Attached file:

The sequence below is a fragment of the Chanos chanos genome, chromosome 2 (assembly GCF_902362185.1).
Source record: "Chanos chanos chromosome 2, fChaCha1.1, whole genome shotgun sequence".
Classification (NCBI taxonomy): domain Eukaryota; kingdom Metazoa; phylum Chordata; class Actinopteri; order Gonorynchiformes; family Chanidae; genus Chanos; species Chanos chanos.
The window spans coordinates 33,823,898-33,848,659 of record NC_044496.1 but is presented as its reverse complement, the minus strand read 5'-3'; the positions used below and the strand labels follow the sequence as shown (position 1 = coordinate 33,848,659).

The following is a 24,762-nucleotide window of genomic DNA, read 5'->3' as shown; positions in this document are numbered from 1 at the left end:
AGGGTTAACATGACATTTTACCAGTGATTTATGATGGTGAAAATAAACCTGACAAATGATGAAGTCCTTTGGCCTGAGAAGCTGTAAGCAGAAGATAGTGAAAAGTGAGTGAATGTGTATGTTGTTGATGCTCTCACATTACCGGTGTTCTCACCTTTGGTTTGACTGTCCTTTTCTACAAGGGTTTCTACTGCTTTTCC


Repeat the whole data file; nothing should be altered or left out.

The sequence below is a fragment of the Chanos chanos genome, chromosome 2 (assembly GCF_902362185.1).
Source record: "Chanos chanos chromosome 2, fChaCha1.1, whole genome shotgun sequence".
Classification (NCBI taxonomy): domain Eukaryota; kingdom Metazoa; phylum Chordata; class Actinopteri; order Gonorynchiformes; family Chanidae; genus Chanos; species Chanos chanos.
The window spans coordinates 33,823,898-33,848,659 of record NC_044496.1 but is presented as its reverse complement, the minus strand read 5'-3'; the positions used below and the strand labels follow the sequence as shown (position 1 = coordinate 33,848,659).

The following is a 24,762-nucleotide window of genomic DNA, read 5'->3' as shown; positions in this document are numbered from 1 at the left end:
AGGGTTAACATGACATTTTACCAGTGATTTATGATGGTGAAAATAAACCTGACAAATGATGAAGTCCTTTGGCCTGAGAAGCTGTAAGCAGAAGATAGTGAAAAGTGAGTGAATGTGTATGTTGTTGATGCTCTCACATTACCGGTGTTCTCACCTTTGGTTTGACTGTCCTTTTCTACAAGGGTTTCTACTGCTTTTCC